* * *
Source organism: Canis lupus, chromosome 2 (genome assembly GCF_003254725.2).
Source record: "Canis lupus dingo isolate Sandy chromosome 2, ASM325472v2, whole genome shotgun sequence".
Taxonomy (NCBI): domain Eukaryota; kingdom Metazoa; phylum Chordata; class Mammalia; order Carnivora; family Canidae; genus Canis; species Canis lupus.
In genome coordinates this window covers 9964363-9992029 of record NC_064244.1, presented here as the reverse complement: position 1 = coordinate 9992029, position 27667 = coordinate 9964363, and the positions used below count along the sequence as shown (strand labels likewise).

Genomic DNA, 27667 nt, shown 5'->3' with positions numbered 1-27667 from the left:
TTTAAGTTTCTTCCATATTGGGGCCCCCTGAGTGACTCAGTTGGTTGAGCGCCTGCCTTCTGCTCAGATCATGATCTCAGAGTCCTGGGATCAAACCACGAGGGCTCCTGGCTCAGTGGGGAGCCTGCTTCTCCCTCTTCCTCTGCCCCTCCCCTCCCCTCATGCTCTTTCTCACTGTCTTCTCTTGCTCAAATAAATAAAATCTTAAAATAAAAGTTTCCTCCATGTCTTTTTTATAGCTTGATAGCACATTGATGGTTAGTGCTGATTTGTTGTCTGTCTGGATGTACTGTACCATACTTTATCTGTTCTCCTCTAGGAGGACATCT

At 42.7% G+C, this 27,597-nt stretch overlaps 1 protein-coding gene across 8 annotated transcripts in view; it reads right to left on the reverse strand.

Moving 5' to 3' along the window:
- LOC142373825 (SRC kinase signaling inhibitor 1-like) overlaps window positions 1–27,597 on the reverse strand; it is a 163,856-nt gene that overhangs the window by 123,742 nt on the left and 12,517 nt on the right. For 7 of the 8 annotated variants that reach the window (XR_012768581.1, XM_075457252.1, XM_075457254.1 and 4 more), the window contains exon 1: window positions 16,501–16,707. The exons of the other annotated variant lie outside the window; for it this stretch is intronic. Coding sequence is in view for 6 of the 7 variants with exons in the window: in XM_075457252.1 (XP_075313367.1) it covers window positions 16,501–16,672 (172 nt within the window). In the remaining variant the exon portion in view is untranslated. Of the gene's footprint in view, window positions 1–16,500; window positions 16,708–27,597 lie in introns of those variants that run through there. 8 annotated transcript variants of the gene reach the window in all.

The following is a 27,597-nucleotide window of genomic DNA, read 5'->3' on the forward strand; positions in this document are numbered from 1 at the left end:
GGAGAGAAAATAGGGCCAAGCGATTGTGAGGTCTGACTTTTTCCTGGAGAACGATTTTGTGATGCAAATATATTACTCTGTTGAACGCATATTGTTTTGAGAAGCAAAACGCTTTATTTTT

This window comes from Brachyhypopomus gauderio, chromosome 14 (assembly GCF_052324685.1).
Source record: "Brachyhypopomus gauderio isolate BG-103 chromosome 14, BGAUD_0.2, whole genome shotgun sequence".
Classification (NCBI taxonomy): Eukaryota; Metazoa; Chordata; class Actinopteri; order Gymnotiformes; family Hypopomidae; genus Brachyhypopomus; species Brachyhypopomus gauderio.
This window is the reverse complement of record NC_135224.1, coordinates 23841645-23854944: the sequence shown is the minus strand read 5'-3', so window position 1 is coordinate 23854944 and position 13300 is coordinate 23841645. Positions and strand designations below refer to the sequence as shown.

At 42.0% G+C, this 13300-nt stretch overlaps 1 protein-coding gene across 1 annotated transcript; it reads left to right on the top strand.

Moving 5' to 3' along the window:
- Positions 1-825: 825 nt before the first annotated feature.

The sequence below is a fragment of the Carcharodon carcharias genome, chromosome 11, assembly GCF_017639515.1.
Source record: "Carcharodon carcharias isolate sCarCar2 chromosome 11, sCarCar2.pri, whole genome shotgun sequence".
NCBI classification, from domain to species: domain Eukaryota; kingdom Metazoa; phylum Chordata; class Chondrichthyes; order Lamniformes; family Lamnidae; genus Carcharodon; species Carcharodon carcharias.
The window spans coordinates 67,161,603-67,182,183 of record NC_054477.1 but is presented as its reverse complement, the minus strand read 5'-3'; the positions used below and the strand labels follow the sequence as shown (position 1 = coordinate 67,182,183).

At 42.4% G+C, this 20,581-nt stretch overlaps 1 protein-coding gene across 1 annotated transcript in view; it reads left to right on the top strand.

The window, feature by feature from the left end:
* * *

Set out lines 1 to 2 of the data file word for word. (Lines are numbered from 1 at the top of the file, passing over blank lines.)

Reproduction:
Source organism: Canis lupus, chromosome 2 (genome assembly GCF_003254725.2).
Source record: "Canis lupus dingo isolate Sandy chromosome 2, ASM325472v2, whole genome shotgun sequence".